Wednesday, 12 September 2012

Why Nick Clegg Mustn't Trivialise Gay Marriage

Nick Clegg has been attracting a great deal of media attention this week over the issue of gay marriage. No doubt he wishes to be seen valiantly defending the rights of a part of society that has historically been cruelly overlooked and abused by marriage laws. "Continued trouble in the economy gives the bigots a stick to beat us with, as they demand we 'postpone' the equalities agenda in order to deal with 'the things people really care about'", he has declared, urging social issues once more to the forefront of political debate.

Such a move hardly commends Clegg's qualities as a politician, however. It appears as a sadly transparent move to return to such an emotive topic at a time of such extraordinarily poor government approval ratings, immediately after a reshuffle that has failed to successfully boost public opinion.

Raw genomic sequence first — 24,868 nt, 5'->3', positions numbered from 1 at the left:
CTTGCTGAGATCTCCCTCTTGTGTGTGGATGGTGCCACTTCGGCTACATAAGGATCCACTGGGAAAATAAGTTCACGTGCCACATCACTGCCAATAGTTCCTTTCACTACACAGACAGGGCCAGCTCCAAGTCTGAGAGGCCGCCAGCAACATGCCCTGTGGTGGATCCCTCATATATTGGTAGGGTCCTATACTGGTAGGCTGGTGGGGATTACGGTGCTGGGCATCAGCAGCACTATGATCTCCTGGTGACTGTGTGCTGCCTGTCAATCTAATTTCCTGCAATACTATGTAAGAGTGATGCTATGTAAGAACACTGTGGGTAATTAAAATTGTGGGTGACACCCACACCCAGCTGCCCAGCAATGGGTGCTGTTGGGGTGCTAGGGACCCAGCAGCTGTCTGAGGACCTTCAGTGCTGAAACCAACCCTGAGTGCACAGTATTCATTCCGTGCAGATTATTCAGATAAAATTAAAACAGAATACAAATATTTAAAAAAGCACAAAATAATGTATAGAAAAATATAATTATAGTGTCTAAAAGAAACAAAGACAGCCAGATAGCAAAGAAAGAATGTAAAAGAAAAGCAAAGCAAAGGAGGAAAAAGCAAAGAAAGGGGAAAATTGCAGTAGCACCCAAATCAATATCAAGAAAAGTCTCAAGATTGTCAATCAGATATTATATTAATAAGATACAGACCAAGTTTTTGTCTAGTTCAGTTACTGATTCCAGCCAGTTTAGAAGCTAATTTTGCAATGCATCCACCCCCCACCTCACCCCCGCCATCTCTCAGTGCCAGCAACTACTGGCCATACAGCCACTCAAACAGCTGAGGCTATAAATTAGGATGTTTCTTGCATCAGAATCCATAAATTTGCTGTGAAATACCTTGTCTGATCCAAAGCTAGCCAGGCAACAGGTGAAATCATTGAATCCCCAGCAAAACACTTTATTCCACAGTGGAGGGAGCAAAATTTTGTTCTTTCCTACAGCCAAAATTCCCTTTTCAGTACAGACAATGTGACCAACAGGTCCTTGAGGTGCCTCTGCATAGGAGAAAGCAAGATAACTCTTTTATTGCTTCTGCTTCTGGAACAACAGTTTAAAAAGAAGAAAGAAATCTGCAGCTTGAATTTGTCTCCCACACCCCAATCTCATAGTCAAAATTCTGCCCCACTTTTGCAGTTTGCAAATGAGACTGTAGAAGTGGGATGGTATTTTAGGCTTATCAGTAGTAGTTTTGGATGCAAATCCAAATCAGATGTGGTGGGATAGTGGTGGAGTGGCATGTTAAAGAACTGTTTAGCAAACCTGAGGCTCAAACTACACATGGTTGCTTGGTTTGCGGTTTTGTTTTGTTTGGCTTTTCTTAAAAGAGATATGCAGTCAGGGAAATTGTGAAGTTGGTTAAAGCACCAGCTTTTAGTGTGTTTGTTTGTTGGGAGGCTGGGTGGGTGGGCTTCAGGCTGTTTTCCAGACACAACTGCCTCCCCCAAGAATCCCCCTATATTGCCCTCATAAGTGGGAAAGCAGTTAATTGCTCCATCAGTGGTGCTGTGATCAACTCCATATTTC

Gay marriage is certainly controversial, prompting vocal opposition on both moral and technical grounds and achieving over 228,000 responses in a government consultation. Indeed, as I noted in a previous post, it is possible for someone to be an ardent supporter of equal rights while still finding issue with the manner of government involvement. It is a complex matter that deserves a reasoned debate. It is, however, a policy point that draws huge support from all corners of the political spectrum, making it the ideal issue for politicians to wheel out in times of need. This makes it especially useful for Clegg, whose ratings have been very low for a while. It is therefore very difficult to see this episode as anything other than a spot of cynical populism deliberately designed do incense.

In any case, he appears to have failed to successfully exploit this issue in any meaningful way, finding his words drowned out by recent unemployment figures and an unfolding international incident, leaving him with only an embarrassing gaffe. If anything, his "bigot" comment is likely to galvanise opposition to reform, hurting the chances of same-sex couples to enjoy marriage on equal terms.

The early indications are that Nick Clegg's popularity will not be improved by this incident. Hopefully the Prime Minister's response will be more mature, if he has even noticed it at all.